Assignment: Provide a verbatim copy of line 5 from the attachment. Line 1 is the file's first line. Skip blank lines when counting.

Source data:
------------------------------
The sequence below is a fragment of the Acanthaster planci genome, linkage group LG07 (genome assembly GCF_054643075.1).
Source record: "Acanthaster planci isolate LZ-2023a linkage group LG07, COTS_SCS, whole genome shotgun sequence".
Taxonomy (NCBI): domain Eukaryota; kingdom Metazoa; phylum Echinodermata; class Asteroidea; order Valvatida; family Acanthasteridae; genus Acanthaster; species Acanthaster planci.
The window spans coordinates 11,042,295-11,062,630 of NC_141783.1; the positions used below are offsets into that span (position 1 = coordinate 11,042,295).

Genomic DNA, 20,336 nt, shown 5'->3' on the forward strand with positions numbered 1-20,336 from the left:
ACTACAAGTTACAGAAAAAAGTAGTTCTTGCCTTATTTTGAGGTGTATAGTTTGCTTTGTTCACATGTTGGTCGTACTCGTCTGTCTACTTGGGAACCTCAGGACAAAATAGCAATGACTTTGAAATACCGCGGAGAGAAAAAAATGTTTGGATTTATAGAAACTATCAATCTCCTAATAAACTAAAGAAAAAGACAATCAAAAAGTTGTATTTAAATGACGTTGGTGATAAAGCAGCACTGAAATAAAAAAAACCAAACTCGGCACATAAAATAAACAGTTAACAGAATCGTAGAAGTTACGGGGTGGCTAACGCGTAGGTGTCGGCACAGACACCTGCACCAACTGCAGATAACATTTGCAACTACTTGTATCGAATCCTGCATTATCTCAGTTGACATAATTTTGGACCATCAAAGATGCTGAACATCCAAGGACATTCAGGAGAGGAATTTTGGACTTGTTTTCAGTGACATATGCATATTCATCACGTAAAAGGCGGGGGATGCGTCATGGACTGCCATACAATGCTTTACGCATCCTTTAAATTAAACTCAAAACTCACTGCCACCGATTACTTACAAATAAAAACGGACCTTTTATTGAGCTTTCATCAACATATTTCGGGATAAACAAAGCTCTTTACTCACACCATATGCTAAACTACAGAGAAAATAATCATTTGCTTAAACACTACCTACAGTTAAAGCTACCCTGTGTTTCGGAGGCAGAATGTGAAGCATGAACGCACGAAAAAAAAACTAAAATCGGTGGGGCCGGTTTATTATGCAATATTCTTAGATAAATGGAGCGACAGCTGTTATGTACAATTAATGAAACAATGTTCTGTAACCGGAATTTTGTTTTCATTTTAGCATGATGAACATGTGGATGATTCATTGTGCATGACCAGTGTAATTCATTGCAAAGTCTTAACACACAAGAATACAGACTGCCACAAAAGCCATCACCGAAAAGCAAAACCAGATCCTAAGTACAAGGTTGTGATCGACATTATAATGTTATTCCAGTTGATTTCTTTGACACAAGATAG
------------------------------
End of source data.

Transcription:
Genomic DNA, 20,336 nt, shown 5'->3' on the forward strand with positions numbered 1-20,336 from the left: